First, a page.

One final thought on Thomsen’s War And Peace vs. Dark Souls comparison. War And Peace remains one of the definitive pieces of historical fiction. It’s a work of deep significance that’s been studied by literary scholars over several generations. Next to a canonical work of that stature, any cultural artefact – even ones that are praiseworthy in their own right – look shabby and lightweight by comparison. Like when we used to see pictures of Tom Cruise standing next to the statuesque frame of then-wife Nicole Kidman on red carpets.
Is David Simon’s TV series The Wire better than War And Peace? Perhaps not, but who cares? The Wire is still a masterful show, and arguably more relevant to our modern societal context. The Tolstoy contrast is simply meant to shame and belittle. Even worse, it asks us to choose sides. Thomsen pits games against literature and ignores the fact that both are equally valid and rewarding experiences. It encourages the kind of flag-staking tribalism that’s made the so-called ‘console wars’ such a wearying and pointless squabble.
Thomsen hopes to extract from games an intellectual reward (‘meaning’, as he calls it), and preferably at a level that feels commensurate with the time invested. This is an understandable yet altogether cynical measure of play’s value. The subtext of his essay suggests that games are only worthwhile when they resonate on a thematic level, communicating a message that can be parsed and digested as you would the text of a novel.
Play is a primal exercise, perfectly capable of being its own reward. When you file a list of additional demands, you become the equivalent of a professional athlete who once loved the game but now only measures its worth based on the salary attached. Or a business person who has forgotten the simple joy of socialising with a stranger and instead sifts all potential conversations through the sieve of their networking value and how the other person might enhance one's career prospects.
Let’s revisit that litany of questions that Thomsen attaches to the end of his hypothetical sprawling videogame: “Why did I do that? Why did I keep playing? What was I after? Where am I now?” When he succumbs to the sweeping generalisation that “everyone” who has played a 100-hour videogame knows such frustration, he makes the wrong-headed assumption that all his readers demand something from games beyond satisfying, engaging play.
Limbo's terrifying spider chase
I’ve played roughly a dozen hours of Ziggurat on my iPhone over the past week and it’s given me no bankable intellectual reward. All it’s given me is a slightly higher level of skill at timing my laser blaster’s charge state and lining up my shots with the alien freaks closing in on my position. My average scores have gone up considerably, which suggests that I’ve become more skilful at negotiating its mechanics. But I certainly haven’t learned anything about what Thomsen calls “the immemorial questions of human nature”. I’ve simply interacted with a fabulously dynamic rule set that begs to be teased apart and admired, just as a physicist delights in gleaning insight into how the clockwork universe segues from tick to tock.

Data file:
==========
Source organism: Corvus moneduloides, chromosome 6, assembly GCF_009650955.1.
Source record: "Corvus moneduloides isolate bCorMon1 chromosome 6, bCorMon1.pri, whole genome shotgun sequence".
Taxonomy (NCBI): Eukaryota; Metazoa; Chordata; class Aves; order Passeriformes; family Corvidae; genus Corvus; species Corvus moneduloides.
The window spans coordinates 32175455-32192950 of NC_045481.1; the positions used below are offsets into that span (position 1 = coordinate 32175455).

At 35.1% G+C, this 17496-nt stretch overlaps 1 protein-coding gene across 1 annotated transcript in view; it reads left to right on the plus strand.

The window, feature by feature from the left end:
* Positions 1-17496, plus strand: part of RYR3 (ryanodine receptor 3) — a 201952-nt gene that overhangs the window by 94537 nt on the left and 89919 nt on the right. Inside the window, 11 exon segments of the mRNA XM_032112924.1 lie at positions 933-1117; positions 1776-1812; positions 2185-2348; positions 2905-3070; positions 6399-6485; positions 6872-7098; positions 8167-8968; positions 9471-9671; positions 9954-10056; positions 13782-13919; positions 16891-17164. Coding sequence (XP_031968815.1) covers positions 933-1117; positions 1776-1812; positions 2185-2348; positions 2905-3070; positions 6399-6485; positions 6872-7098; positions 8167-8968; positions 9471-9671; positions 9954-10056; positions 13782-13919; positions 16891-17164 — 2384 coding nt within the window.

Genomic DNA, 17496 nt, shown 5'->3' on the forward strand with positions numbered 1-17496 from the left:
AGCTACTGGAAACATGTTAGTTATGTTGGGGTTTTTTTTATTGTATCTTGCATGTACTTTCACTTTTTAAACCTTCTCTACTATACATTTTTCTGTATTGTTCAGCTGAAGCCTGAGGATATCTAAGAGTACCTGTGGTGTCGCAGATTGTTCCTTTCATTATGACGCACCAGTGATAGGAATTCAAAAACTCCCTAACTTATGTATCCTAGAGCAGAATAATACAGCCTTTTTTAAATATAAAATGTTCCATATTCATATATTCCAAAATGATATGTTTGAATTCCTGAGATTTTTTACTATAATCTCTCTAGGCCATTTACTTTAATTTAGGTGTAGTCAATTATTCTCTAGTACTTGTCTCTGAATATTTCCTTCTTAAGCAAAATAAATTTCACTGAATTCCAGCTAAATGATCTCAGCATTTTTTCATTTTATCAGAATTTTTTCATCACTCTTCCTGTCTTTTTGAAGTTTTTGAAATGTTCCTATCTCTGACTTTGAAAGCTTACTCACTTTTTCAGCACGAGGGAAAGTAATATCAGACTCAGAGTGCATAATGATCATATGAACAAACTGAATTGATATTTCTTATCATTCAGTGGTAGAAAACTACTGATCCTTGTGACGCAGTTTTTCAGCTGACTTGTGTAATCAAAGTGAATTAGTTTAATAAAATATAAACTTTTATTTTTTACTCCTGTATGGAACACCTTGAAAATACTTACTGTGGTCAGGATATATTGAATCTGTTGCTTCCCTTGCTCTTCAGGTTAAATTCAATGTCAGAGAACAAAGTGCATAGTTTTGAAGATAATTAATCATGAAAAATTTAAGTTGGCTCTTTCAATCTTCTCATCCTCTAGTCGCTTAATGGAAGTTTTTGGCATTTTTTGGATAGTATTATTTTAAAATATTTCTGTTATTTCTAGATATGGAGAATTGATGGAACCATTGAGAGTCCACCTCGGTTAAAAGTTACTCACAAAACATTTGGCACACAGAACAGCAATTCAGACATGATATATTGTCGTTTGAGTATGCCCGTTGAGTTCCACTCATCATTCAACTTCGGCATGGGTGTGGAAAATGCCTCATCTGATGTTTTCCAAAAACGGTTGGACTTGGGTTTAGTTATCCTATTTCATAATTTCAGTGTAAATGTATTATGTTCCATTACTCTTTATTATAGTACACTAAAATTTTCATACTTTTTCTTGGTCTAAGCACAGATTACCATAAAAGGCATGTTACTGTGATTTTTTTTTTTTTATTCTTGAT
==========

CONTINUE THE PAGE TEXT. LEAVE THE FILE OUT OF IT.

The thematic wrapping of Ziggurat is just costume. The game would be equally fun if all the aliens were represented by different coloured blocks and the spaceman hero was a projectile-firing triangle. The game is a masterpiece because of the alchemy created by the player interactions enabled by its rule set. The aliens and spaceman are just skinned over the top to provide context for why we don’t want the ‘blocks’ to get close enough to touch the ‘triangle’. Here’s a sweeping generalisation that’s actually fair: everybody knows that eye-ball headed aliens kill spacemen.
Speaking to a journalist from Gamasutra, Playdead CEO Dino Patti echoes this point while discussing the development of his studio’s indie hit Limbo. “What was important was to have the gameplay before the graphics went on,” says Patti. “We had the spider chase, which was a killer box – a red killer box, until very late in production. And it was so fun because it was so scary, this red box. If it touched you, you died.”
Thomsen is unable to engage games on their own terms because he seems incapable of seeing beyond the superficial thematic level. Where a critic who appreciates the art of game design leaps off the diving board into a game as mechanically robust as Dark Souls with a pleasant kersploosh, the critic who only knows how to parse theme smacks into the epidermal layer of that experience like a diver hitting the surface of a swimming pool that’s frozen over.
In a baffling turn, Thomsen derides his fellow game critics for expressing pleasure in how well Dark Souls succeeds at – wait for it – being a game. He characterises their response in the following way: “The game is good because playing makes you feel good, and that goodness is amplified by the recent memory of having been very bad at the game, of taking wrong turns and mistiming attacks against zombies. Think of Dark Souls as a self-esteem kit for people who can take marching orders from giant talking snakes called Kingseeker Frampt and Darkstalker Kaathe without withering a little inside.”